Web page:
1. The Pentagon with it’s $300 billion a year in weapons of mass destruction is always itching for war. It’s in the nature of things. Carpenters want to make things, architects want to design things, actors want to act, Generals want to kill. They look at the world and see all kinds of things that need killing. They look at their chests and see all kinds of space for medals. They look at their billions of dollars worth of bombs and ordnance and jets and submarines, and want to blow things up. It’s human nature. You don’t invest that scale of resources into tools that you really don’t want to use. And military men, of course, see violence and intimidation and plain military might as the solution to everything, just as diplomats see negotiation as the solution to everything, and mothers see an all-knowing beneficent authority as the solution to everything.
2. The Clinton administration was unresponsive, by and large, to the generals’ constant clattering for action, action, action. I’ll bet they had meetings in the situation room in the White House where the generals simply listed hot-spot after hot-spot and begged for authority to act. And Clinton probably said, calm down boys, we’ll try some diplomatic channels first and see if we can get the two sides talking.
3. Enter George Bush. He has a couple of meetings with the generals. They say the same thing they said to Clinton– like, hey, Iraq scares us, lets go over and whack them. He’s a bad guy. And Bush went, he is? By golly, I didn’t know that. Where is Iraq? Why don’t the Iraqians elect a new leader? In short, the generals realized they had an enormously sympathetic, paranoid ear for their ravings and continued to build their case, and reinforce it, and exaggerate it, and accumulate every scrap of evidence they could muster in support of their case. Still, with Powell in State, they weren’t quite able to get the action they wanted until….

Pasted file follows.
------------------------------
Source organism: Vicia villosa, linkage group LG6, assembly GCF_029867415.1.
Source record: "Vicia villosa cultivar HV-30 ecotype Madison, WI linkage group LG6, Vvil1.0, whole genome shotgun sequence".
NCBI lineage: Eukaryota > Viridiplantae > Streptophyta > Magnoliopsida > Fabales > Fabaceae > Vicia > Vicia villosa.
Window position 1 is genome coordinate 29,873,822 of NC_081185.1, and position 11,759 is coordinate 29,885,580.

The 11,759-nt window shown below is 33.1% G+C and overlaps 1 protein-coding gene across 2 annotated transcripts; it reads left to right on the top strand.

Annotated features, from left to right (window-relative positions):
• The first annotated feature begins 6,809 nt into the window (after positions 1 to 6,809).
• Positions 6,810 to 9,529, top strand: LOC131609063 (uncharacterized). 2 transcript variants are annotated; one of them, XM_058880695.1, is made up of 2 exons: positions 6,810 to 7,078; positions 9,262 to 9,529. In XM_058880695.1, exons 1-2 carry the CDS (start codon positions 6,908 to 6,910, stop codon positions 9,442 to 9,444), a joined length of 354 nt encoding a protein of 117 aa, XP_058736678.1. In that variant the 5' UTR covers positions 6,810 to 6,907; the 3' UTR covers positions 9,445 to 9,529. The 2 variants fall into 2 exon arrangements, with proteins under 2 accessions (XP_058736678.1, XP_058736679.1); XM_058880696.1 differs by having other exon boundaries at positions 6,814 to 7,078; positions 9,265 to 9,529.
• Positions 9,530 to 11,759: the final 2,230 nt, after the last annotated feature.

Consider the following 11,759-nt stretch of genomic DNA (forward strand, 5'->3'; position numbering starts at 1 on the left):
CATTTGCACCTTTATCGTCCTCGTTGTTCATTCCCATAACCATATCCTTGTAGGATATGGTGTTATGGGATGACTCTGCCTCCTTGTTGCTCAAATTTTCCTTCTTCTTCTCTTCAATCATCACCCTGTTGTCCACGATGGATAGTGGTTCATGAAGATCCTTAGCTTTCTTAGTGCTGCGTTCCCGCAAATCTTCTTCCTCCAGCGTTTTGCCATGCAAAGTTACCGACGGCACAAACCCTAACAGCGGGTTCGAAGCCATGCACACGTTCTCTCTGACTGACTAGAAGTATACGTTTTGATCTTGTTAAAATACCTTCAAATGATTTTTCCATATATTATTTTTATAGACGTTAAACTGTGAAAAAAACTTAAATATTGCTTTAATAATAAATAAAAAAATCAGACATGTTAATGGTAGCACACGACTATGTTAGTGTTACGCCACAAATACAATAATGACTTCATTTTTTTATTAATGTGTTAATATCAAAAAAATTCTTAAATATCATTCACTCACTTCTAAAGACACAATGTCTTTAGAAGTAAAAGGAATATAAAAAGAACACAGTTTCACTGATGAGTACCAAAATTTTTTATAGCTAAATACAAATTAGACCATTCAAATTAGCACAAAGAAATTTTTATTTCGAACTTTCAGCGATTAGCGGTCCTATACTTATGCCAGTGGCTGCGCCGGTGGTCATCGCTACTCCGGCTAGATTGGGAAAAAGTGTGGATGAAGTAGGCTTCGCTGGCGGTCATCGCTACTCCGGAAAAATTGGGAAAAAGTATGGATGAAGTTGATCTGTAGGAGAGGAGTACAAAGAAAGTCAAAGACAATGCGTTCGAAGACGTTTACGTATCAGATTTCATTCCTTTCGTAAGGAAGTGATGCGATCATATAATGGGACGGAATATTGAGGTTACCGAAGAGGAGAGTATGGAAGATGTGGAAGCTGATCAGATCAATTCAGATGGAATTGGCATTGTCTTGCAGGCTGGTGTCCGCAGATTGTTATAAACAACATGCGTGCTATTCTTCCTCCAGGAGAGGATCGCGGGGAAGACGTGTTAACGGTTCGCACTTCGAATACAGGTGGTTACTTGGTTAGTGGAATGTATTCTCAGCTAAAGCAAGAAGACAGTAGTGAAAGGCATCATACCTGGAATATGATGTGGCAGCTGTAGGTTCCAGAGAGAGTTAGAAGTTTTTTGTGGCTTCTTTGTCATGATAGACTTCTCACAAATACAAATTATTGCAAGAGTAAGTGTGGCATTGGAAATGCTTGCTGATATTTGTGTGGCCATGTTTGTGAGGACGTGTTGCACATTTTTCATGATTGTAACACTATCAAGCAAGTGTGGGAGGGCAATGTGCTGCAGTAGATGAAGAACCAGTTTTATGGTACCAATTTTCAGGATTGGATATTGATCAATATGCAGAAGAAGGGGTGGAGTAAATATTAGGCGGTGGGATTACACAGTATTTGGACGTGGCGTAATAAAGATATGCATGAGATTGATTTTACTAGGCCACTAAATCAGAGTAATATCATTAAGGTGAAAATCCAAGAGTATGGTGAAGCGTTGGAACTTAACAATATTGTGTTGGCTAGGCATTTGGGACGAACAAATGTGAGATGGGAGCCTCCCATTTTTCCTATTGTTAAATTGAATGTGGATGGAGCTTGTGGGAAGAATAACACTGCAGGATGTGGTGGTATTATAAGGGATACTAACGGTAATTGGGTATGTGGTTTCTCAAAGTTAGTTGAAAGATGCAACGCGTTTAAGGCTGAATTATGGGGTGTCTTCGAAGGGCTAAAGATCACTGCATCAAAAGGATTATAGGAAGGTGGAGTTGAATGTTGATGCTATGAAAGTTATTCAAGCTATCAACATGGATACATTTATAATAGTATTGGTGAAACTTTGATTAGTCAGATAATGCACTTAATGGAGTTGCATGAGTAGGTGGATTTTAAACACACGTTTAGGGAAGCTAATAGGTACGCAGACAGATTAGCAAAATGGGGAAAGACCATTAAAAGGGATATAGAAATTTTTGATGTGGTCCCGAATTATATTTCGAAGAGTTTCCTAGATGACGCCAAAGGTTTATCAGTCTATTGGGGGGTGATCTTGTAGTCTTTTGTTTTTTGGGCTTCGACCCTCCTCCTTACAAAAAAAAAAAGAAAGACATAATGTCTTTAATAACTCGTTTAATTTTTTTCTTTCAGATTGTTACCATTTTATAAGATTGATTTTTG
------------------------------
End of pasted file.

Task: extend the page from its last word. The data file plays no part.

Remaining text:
4. 9/11. A bunch of Saudis, likely indirectly financed by the Saudi Arabian government which pays off Islamic fundamentalists to go screw up other country’s regimes, attack the WTC. Now the generals sense their opening. There is a mushy, irrational, uneasy shift from Osama, whom they let slip away, to Saddam, whom they are able to locate in the vicinity of Yasser Arafat. Let’s whack him. If he hasn’t already done something evil, he probably will.
5. At this point, the Bush administration is not in analysis mode. They are in prosecutorial mode, and you know how that works.
But I think the world intuitively understands this. The U.N. speeches are not about making a case. They are about twisting arms and bullying for a case that the U.S. does not believe needs to be made. The fundamental arrogance of the U.S. is that they believe that if they prove that Saddam Hussein is willing to resist their ultimatums, that alone is enough to justify a full-scale invasion and the deaths of 250,000 people. They really believe they are “good”, that God has imbued President Bush with the authority to make sophisticated moral judgments about different cultures and histories, and that Jesus is returning soon anyway.
The mocking tone of recent New York Times editorials on the issue make it plain– we’re now into calling the French and Germans weenies and wimps. And how dare they label genetically modified food when the always trustworthy American corporations have determined that this process does no harm whatsoever?
Obviously, these people are serious about weighing all points of view.